Crib safety standards toughened, drop-side cribs now outlawed
Drop-sides are blamed in the deaths of more than 30 infants and toddlers since 2000 and suspected in about a dozen other infant fatalities. Since 2007, more than 9 million drop-sides have been recalled including cribs from Evenflo and Pottery Barn Kids.
The end of drop-side cribs marks a long-awaited day for Susan Cirigliano, who lost her 6-month-old son, Bobby, when his drop-side slid off the tracks in 2004, trapping his head and neck between the mattress and the malfunctioning side rail. He suffocated.
"It's bittersweet. It is not going to change my life as far as what has already happened to us," said Cirigliano, who lives in North Bellmore on New York's Long Island. "But hopefully, it will save many more children. I am sure it will."
While drop-side cribs will no longer be made or sold, they are still being used in homes across the nation. The industry says drop-sides that haven't been recalled can be used safely as long as they are properly assembled and maintained to the manufacturer's instructions. Manufacturers do not recommend using cribs that are more than 10 years old.
Industry officials say a healthy supply of new cribs awaits shoppers.
"Our members are currently selling cribs that meet the new federal standard and parents will continue to enjoy a large selection of cribs in a range of price points," said Michael Dwyer, executive director of the Juvenile Products Manufacturers Association, a trade group that represents about 90 percent of the crib industry.
A new crib can cost from about $120 to more than $700, with about 2.4 million of them sold each year.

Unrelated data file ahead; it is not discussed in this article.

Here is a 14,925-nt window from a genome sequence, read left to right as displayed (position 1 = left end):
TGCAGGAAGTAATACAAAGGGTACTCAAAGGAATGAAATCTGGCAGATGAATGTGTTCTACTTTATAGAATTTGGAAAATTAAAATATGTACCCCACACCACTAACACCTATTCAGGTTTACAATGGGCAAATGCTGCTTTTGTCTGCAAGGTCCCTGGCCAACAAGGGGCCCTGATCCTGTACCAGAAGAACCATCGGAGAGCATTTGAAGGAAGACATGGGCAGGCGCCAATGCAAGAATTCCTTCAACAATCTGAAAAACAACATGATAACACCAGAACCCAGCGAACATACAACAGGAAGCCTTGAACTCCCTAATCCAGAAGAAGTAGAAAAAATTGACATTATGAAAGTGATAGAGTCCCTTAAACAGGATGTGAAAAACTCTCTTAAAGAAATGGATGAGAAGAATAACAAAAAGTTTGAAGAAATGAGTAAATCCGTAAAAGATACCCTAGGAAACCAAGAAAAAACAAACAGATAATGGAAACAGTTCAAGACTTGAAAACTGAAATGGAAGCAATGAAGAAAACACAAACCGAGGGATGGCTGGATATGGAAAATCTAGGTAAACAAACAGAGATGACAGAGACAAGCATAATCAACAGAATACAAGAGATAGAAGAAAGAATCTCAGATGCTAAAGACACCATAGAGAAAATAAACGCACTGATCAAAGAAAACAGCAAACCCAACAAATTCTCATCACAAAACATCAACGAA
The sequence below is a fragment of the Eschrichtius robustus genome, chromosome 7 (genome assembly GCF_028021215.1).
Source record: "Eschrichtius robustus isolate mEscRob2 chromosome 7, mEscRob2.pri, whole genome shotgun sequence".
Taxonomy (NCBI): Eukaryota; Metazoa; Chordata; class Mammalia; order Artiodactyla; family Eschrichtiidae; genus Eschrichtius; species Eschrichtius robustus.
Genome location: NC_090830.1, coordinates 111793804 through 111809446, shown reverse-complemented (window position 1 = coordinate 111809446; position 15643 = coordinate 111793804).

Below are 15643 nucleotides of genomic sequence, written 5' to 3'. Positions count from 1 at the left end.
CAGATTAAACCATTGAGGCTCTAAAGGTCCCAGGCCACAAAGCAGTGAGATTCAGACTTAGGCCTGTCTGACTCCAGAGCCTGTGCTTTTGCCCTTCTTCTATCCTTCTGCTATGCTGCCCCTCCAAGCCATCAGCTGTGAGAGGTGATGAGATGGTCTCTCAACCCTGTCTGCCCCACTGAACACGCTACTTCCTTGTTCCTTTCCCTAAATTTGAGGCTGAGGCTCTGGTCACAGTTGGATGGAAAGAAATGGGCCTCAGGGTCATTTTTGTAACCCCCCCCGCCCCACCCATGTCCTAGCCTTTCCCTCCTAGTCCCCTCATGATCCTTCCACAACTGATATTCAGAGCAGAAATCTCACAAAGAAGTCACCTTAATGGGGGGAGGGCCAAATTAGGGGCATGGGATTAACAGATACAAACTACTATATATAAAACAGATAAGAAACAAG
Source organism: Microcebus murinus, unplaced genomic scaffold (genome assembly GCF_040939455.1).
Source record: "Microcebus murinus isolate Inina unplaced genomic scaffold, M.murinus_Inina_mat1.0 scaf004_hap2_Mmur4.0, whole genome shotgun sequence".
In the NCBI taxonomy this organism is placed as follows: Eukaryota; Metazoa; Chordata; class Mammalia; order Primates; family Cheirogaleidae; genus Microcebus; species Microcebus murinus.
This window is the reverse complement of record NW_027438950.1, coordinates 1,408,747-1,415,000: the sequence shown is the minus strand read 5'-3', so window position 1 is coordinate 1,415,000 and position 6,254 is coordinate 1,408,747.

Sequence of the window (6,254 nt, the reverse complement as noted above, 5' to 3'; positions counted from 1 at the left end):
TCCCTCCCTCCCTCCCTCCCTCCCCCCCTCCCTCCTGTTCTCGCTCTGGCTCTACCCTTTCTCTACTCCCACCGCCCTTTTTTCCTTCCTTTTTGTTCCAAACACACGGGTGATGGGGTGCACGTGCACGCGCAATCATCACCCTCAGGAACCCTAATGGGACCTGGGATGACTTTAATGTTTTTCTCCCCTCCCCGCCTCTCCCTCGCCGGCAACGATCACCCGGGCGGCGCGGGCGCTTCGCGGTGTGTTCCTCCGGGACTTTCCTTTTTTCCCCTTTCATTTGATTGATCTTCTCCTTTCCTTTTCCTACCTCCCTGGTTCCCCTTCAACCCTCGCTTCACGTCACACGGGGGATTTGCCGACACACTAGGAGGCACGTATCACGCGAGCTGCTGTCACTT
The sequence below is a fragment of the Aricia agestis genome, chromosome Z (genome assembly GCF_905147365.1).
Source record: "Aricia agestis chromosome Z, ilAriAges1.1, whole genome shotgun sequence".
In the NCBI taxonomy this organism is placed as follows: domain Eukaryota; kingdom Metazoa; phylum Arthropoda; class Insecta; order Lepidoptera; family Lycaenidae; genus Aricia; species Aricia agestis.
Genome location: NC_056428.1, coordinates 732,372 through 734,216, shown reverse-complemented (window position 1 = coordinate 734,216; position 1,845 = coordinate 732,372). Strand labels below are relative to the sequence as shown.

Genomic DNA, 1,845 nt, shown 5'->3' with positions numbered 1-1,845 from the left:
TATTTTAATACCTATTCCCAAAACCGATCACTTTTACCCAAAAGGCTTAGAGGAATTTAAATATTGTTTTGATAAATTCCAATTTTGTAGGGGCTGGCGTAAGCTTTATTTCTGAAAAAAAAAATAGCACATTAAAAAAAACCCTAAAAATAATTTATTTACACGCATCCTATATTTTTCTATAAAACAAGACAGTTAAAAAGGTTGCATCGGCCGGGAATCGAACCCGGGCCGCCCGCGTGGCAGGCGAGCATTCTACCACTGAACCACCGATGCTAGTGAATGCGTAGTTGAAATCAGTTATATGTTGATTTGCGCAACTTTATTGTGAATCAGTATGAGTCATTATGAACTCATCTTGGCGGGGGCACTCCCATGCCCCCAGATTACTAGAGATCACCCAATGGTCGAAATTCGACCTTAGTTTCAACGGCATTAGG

While manufacturers have been making cribs to the new standard for months, some retailers still have cribs in stock that will be banned on Tuesday. One estimate suggests more than 100,000 noncompliant cribs costing more than $30 million in lost sales.
The two Republican commissioners at the CPSC tried this month to secure an extension for dozens of retailers, many of them smaller ones, to allow them at least a few more months to sell their inventory.
"I would have liked to have seen a three-month grace period for retailers," Republican Commissioner Anne Northup said in an AP interview. "We should have staggered it so that if we allow manufacturers to deliver up until June 28th, we should have allowed retailers a certain amount of time for them to sell what was legal."
The three Democrats on the commission, however, blocked an extension.
The agency is allowing daycare centers, hotels and companies that rent cribs additional time to comply — until Dec. 28, 2012, before they need to purchase cribs that meet the new safety standards.
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